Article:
Former Alaska Gov. Sarah Palin returned to the Sunday news show circuit to pitch a new book and talk about the health care law with Fox News Sunday's Chris Wallace.
In a taped interview, Wallace asked Palin about the issues of the moment: the problems surrounding the rollout of the health care law and the decision by Senate Democrats to stop the ability of Republicans to filibuster judicial and presidential appointments.
On health care, Palin said she didn't believe Congressional Budget Office projections, which show approximately 30 million uninsured Americans will receive health care as a result of the Affordable Care Act.
"I am one to question those numbers that 30 million more people will receive health care coverage under Obamacare. … I don't believe a doggone thing coming out of Washington, D.C., anymore," she said.
Moments later, Palin said: "There will be fewer people being covered under a sensible doctor-patient-relationship-centered health care program under Obamacare than what we see today. I guarantee you that."
PunditFact zeroed in on the idea that the health care alters the "sensible doctor-patient-relationship-centered health care program … we see today."
That claim rates False.
There are reports that insurance companies are shrinking their networks, including excluding certain hospitals from coverage. This is particularly the case for insurance plans sold on the new state and federal marketplaces created by Obamacare. That means some people could be forced to switch doctors.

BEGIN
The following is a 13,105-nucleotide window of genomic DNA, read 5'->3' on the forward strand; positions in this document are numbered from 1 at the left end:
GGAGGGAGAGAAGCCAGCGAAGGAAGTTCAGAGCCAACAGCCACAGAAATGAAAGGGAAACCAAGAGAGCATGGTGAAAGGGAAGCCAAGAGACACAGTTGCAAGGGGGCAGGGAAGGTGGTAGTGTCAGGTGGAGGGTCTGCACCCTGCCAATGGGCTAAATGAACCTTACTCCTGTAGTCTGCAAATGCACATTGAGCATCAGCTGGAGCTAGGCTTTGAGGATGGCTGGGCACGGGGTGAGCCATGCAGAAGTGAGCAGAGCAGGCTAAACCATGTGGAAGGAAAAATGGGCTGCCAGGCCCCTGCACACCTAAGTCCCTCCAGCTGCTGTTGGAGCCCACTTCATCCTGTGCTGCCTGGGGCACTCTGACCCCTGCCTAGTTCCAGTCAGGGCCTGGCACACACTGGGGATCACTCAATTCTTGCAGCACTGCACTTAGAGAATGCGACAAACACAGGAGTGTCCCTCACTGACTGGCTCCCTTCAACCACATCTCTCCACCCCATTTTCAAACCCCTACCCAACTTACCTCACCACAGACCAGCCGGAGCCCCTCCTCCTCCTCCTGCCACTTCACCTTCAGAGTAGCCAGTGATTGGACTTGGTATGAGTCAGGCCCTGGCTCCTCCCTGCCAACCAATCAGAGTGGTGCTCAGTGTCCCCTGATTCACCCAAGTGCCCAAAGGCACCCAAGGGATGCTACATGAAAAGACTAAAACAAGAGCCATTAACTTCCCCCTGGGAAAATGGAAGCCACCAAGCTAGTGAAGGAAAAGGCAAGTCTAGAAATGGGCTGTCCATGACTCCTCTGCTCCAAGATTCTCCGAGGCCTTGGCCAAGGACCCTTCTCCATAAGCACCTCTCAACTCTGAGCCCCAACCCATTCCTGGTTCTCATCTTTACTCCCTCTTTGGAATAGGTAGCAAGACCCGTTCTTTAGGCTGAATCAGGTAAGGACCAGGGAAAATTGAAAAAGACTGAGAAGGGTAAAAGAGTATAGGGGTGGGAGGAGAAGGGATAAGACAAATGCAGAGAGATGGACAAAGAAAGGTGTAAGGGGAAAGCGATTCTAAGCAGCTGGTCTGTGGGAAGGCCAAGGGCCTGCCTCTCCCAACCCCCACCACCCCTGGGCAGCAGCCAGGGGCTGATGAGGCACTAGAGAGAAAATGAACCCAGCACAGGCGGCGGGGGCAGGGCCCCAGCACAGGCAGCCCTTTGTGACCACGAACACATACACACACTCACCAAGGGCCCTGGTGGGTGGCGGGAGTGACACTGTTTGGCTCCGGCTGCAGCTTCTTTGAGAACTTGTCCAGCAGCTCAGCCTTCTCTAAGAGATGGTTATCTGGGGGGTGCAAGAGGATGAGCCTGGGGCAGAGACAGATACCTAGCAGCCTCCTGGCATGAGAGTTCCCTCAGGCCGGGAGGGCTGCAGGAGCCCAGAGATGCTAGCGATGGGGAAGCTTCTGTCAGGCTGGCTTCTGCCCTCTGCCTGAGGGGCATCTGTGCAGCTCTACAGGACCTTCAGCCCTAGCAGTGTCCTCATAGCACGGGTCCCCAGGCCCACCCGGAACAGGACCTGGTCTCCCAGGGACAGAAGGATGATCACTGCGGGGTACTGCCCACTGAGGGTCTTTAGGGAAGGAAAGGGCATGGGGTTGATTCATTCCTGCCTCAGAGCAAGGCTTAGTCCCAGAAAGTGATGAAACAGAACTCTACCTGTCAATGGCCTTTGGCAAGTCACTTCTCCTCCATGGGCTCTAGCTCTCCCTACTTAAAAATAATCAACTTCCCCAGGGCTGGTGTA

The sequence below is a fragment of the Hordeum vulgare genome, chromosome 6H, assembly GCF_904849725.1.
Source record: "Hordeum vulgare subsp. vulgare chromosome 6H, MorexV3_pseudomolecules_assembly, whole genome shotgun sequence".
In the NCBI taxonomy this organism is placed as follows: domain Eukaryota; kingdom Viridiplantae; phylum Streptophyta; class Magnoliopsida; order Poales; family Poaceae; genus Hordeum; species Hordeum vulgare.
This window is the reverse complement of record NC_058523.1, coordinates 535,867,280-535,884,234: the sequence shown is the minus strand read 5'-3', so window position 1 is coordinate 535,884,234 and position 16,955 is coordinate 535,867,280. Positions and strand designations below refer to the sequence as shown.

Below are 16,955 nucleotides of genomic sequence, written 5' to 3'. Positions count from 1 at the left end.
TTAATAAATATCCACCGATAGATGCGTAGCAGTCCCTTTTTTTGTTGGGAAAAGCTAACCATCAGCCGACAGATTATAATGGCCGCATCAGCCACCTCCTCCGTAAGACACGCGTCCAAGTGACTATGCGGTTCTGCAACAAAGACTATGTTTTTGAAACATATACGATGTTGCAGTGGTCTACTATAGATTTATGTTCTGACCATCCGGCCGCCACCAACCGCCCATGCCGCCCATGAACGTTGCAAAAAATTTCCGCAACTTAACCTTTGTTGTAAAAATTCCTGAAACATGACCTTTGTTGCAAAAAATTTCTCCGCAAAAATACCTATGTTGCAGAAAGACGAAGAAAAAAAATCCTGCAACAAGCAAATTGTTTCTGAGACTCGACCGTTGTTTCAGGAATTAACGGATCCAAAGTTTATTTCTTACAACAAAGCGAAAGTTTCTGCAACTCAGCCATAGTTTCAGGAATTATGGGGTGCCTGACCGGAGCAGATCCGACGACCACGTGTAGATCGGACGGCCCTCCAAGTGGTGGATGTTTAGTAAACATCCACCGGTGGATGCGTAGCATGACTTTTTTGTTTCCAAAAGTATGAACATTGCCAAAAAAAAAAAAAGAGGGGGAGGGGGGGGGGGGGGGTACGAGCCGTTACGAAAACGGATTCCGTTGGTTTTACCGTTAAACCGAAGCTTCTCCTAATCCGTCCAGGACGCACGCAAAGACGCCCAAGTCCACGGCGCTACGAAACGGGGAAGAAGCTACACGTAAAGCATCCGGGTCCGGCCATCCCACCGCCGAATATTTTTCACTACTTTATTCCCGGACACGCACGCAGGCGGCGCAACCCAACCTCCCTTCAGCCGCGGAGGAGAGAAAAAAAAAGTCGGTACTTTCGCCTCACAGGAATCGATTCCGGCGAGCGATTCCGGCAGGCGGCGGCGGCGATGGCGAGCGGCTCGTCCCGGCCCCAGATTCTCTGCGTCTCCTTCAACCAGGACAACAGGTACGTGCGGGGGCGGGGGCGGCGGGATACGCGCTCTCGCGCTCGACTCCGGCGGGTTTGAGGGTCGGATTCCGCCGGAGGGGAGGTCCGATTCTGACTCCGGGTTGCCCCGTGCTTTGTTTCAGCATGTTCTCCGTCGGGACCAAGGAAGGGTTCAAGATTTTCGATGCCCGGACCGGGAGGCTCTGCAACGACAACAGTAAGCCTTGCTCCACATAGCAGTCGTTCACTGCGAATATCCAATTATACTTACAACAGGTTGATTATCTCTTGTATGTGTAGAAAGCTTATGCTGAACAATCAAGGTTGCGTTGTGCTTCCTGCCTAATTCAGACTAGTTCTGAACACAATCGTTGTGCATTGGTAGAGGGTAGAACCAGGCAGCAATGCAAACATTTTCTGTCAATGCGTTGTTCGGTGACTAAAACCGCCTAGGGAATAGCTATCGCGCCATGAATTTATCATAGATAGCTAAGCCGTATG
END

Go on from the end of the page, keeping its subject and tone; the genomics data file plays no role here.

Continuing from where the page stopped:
Some of this maneuvering was going on for years, however, and a trend already taking place in the industry may have just been accelerated by the law. In the spring of 2011, the Los Angeles Times reported on insurance companies in California offering a narrower list of providers to thousands of customers.
That's a far cry from Palin's actual words, however, which suggest a government intervention in the doctor-patient relationship. The health care law leaves the current doctor-patient relationship in place.
Other pundits focused on the decision of Democrats to invoke the so-called "nuclear option." On ABC's This Week, former George W. Bush adviser Matthew Dowd suggested it's difficult for anyone to claim the political high ground.
"There's a virus going around Washington, D.C., and it's a virus of hypocrisy," Dowd said. "Harry Reid was against this before he was for it. Mitch McConnell was for it before he was against it. President Obama was against it before he was for it."
Dowd has history correct.
Back in 2005, a Republican was in the White House, Republicans controlled the Senate, and Democrats were being criticized for blocking judicial nominations.
McConnell, then the majority whip, said he supported using the nuclear option. Back then, Reid and Obama said they opposed the rule change.
"The American people want less partisanship in this town, but everyone in this chamber knows that if the majority chooses to end the filibuster, if they choose to change the rules and put an end to democratic debate, then the fighting, the bitterness, and the gridlock will only get worse," Obama said in 2005.
Dowd's claim rates True.
Times staff writers Steve Contorno and Julie Kliegman contributed to this report. Aaron Sharockman is the editor of PunditFact.com.